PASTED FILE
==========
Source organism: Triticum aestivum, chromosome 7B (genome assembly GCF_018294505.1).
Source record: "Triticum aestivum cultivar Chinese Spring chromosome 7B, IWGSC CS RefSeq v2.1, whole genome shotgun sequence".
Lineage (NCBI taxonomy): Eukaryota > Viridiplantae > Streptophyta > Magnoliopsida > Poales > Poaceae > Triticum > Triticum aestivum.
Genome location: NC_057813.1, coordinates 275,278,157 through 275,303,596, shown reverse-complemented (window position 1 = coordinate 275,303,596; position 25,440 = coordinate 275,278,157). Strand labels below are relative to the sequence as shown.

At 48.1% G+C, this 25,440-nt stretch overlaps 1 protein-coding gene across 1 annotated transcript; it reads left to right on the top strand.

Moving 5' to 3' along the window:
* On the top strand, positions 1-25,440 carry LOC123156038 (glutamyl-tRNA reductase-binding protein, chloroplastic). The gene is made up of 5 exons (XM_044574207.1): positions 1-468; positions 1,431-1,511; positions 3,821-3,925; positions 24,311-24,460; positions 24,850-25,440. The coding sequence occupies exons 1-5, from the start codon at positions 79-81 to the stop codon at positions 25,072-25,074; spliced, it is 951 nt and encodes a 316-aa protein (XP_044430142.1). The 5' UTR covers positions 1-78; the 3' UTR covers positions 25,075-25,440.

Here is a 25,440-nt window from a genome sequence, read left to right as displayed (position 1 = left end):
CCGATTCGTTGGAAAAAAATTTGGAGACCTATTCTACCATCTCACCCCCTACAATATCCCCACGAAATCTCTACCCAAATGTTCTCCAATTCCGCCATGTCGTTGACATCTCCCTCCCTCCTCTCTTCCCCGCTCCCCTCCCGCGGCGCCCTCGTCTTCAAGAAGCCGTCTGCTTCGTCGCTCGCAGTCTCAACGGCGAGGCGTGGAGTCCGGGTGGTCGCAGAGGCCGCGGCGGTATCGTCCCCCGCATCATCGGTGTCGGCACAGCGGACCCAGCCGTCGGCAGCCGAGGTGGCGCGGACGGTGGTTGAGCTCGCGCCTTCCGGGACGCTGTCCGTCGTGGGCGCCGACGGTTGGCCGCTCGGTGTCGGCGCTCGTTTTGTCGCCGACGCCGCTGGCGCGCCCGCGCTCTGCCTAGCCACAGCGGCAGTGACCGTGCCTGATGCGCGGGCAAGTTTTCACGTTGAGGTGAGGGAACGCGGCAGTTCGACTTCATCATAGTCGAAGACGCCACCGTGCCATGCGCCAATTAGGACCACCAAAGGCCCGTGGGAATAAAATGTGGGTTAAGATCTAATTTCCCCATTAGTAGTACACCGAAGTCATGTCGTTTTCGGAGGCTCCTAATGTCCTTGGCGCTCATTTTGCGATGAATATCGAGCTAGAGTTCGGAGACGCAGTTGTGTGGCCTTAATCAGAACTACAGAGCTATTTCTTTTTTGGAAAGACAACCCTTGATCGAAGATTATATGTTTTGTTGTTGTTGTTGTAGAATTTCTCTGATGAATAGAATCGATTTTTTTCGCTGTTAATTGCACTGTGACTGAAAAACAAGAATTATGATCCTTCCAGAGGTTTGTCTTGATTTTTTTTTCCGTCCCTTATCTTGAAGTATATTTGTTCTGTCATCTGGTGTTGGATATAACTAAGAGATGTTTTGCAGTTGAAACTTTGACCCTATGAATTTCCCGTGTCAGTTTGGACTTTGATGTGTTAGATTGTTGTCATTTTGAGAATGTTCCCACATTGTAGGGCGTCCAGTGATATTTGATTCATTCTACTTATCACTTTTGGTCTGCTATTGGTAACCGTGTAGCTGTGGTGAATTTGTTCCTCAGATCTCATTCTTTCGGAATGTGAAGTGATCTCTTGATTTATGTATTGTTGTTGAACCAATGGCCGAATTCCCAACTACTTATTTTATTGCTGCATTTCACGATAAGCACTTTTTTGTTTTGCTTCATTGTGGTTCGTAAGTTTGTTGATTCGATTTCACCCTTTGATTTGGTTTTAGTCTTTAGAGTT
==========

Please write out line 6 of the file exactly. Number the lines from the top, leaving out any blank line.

Moving 5' to 3' along the window: